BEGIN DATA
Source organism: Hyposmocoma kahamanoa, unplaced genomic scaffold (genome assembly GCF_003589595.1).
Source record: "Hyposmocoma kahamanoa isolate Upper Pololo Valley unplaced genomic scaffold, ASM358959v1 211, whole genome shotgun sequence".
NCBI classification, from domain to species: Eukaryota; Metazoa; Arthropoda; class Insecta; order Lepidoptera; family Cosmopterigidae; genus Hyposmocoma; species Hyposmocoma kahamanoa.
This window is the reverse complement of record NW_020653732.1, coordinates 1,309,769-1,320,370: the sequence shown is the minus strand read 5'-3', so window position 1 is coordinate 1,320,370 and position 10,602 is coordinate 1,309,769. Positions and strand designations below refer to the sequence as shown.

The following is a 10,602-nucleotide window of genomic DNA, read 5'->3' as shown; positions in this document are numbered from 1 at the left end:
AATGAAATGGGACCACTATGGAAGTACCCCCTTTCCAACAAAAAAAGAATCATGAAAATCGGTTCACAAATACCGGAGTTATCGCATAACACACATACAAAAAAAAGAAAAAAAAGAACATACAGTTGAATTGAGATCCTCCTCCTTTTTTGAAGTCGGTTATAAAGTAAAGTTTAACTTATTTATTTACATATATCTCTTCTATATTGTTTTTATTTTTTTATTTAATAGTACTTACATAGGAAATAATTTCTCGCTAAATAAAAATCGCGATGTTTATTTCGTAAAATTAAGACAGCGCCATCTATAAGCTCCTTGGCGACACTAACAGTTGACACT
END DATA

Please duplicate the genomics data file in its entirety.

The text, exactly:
Source organism: Hyposmocoma kahamanoa, unplaced genomic scaffold (genome assembly GCF_003589595.1).
Source record: "Hyposmocoma kahamanoa isolate Upper Pololo Valley unplaced genomic scaffold, ASM358959v1 211, whole genome shotgun sequence".
NCBI classification, from domain to species: Eukaryota; Metazoa; Arthropoda; class Insecta; order Lepidoptera; family Cosmopterigidae; genus Hyposmocoma; species Hyposmocoma kahamanoa.
This window is the reverse complement of record NW_020653732.1, coordinates 1,309,769-1,320,370: the sequence shown is the minus strand read 5'-3', so window position 1 is coordinate 1,320,370 and position 10,602 is coordinate 1,309,769. Positions and strand designations below refer to the sequence as shown.

The following is a 10,602-nucleotide window of genomic DNA, read 5'->3' as shown; positions in this document are numbered from 1 at the left end:
AATGAAATGGGACCACTATGGAAGTACCCCCTTTCCAACAAAAAAAGAATCATGAAAATCGGTTCACAAATACCGGAGTTATCGCATAACACACATACAAAAAAAAGAAAAAAAAGAACATACAGTTGAATTGAGATCCTCCTCCTTTTTTGAAGTCGGTTATAAAGTAAAGTTTAACTTATTTATTTACATATATCTCTTCTATATTGTTTTTATTTTTTTATTTAATAGTACTTACATAGGAAATAATTTCTCGCTAAATAAAAATCGCGATGTTTATTTCGTAAAATTAAGACAGCGCCATCTATAAGCTCCTTGGCGACACTAACAGTTGACACT